Rates Questions and Answers

The Victorian Government has introduced a new rate cap system that restricts how much councils can collect in rates.

This video explains how rate capping works, will rates go up by 2 per cent, do councils get more money when property values go up, how are council rates set and what do my rates pay for?

What are the components of my annual Council rates bill?

How are general rates calculated?

Why isn’t my rate bill 2 per cent more than last year?

Has Council increased the market value of my property to get more rates revenue from me?

 

What are the components of my annual Council rates bill?

  • General rates (capped at 2 per cent)
  • Waste charges
  • Fire Services Property Levy (set by the State Government)

General rates — Glen Eira City Council has complied with the Victorian Government’s rate cap of 2 per cent. In Glen Eira, the cap applies to the average annual general rate only.

Waste charges — The waste charge pays for kerbside waste collection, recycling, waste disposal and State Government Landfill Levy — a charge Council must pay when depositing waste at landfill. Waste charges are not subject to the rate cap.

Fire Services Property Levy (set by State Government) — All Fire Services Property Levy money collected by councils is passed onto the State Government to fund fire agencies. This charge is set by the State Government and is not subject to the rate cap.

 

How are general rates calculated?

Council rates (eg. $10 million) are divided by the combined value of all rateable properties (eg. $40 billion) then this figure equals the ‘rate in the dollar’ (eg. 0.004) and is multiplied by the market value of your property (eg. $320,000) to get your general rates figure (eg. $1,280).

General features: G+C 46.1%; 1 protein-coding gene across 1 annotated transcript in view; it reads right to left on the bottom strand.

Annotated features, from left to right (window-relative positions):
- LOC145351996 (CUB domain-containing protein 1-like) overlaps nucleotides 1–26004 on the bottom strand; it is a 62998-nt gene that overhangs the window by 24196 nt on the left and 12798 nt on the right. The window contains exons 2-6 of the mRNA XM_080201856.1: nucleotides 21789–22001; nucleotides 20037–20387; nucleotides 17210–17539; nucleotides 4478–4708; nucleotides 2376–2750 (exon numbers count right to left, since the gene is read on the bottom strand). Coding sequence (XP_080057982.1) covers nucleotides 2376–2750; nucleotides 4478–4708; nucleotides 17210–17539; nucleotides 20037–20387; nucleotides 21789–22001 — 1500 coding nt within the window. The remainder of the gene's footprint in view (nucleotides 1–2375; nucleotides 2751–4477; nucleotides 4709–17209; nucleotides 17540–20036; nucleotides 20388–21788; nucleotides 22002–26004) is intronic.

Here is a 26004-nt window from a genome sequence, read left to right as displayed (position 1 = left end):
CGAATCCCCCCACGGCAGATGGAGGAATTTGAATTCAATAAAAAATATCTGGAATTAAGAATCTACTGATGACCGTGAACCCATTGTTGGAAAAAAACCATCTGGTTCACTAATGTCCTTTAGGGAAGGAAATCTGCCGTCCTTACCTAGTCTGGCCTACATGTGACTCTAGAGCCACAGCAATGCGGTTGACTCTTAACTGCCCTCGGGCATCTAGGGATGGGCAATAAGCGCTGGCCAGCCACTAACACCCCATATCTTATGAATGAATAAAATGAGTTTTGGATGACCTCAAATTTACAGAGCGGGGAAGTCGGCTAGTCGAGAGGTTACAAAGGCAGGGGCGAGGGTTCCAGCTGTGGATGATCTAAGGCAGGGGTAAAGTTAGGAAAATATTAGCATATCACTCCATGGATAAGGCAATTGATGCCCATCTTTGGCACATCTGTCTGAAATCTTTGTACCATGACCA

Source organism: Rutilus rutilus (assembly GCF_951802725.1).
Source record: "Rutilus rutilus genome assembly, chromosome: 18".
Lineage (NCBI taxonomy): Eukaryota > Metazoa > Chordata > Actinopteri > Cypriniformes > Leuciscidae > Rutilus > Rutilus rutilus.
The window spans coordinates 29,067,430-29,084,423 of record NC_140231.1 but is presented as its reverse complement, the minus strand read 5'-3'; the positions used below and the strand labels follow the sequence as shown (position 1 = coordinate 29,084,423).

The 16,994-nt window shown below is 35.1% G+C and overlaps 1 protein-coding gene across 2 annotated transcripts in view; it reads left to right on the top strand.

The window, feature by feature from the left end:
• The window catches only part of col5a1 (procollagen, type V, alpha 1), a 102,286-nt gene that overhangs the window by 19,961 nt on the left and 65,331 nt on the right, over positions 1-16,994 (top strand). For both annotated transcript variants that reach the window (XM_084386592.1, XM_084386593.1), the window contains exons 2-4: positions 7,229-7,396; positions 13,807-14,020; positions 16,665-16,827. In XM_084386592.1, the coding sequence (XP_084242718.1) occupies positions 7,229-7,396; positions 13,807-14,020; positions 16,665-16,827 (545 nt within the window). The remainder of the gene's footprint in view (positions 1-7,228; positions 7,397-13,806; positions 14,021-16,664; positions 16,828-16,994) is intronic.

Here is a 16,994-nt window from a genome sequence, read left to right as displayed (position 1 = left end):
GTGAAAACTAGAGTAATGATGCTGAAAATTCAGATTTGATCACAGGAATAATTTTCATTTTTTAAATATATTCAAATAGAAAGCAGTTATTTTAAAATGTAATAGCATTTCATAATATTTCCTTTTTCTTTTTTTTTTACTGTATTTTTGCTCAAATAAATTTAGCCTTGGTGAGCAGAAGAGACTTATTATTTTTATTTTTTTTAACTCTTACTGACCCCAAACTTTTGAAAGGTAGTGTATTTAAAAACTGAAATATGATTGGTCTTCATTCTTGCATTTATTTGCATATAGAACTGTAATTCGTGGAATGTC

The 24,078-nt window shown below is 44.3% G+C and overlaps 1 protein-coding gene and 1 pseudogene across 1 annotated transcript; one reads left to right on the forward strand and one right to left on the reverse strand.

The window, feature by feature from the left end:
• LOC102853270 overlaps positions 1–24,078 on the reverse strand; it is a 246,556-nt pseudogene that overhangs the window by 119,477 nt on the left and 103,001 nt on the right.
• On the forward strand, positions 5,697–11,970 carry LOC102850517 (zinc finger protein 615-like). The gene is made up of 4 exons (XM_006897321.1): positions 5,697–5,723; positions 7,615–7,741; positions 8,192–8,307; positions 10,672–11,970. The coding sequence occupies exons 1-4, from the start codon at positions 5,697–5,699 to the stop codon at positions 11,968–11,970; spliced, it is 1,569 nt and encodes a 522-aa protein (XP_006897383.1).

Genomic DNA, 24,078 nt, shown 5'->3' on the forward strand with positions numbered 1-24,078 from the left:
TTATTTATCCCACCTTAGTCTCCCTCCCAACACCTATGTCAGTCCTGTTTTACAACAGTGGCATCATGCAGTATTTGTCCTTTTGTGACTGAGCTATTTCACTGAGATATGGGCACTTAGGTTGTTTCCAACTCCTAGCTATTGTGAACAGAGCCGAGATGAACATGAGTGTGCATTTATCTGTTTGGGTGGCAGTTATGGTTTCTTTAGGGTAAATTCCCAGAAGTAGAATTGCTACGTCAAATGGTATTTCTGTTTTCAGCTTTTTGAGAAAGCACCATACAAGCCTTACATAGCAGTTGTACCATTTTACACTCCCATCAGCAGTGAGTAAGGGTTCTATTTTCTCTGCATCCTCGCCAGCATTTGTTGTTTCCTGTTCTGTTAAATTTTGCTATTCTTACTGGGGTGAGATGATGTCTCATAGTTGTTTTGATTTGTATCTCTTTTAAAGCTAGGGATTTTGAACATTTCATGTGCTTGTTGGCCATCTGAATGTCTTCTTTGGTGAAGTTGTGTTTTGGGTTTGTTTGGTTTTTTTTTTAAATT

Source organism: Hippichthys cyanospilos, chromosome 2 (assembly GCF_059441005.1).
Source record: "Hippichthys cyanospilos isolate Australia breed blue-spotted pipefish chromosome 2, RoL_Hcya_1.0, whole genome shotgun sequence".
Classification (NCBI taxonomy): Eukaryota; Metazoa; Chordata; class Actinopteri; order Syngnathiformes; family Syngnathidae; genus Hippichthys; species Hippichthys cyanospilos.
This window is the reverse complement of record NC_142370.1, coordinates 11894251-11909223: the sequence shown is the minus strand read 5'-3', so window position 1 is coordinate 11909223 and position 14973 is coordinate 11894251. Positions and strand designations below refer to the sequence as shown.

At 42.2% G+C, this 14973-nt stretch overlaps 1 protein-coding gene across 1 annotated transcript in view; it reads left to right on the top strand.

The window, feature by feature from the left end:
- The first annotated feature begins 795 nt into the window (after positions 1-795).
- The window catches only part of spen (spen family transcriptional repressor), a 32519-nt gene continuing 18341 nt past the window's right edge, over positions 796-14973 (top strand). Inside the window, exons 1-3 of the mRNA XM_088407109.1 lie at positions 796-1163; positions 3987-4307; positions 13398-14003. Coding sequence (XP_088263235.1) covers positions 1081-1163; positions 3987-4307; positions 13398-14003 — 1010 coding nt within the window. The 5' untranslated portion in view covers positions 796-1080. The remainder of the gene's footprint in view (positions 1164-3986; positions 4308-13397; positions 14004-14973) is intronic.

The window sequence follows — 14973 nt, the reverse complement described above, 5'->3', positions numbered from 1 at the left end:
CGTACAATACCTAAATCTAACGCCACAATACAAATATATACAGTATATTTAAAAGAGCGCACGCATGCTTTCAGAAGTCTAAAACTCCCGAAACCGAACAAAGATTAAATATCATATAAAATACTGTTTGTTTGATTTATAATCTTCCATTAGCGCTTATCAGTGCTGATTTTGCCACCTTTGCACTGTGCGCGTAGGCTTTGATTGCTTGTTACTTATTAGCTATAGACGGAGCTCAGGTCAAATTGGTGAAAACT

Why isn’t my rate bill 2 per cent more than last year?

The 2 per cent rate cap applies to the average rate per assessment of all rateable properties in the municipality.  The average is then used to determine the overall revenue collected by Council. The 2 per cent rate cap does not apply to waste charges or the Fire Services Property Levy, both of which collect revenue for the State Government.

In a revaluation year, if your property increased in value by more than the average in the municipality, your rates will increase by more than 2 per cent. If your property value increased by less than the average, your rates will increase by less than 2 per cent and may in fact reduce from the previous year.

 

Has Council increased the market value of my property to get more rates revenue from me?

Council does not receive extra money if your property valuation increases. Some ratepayers will pay less than the 2 per cent cap and others will pay more.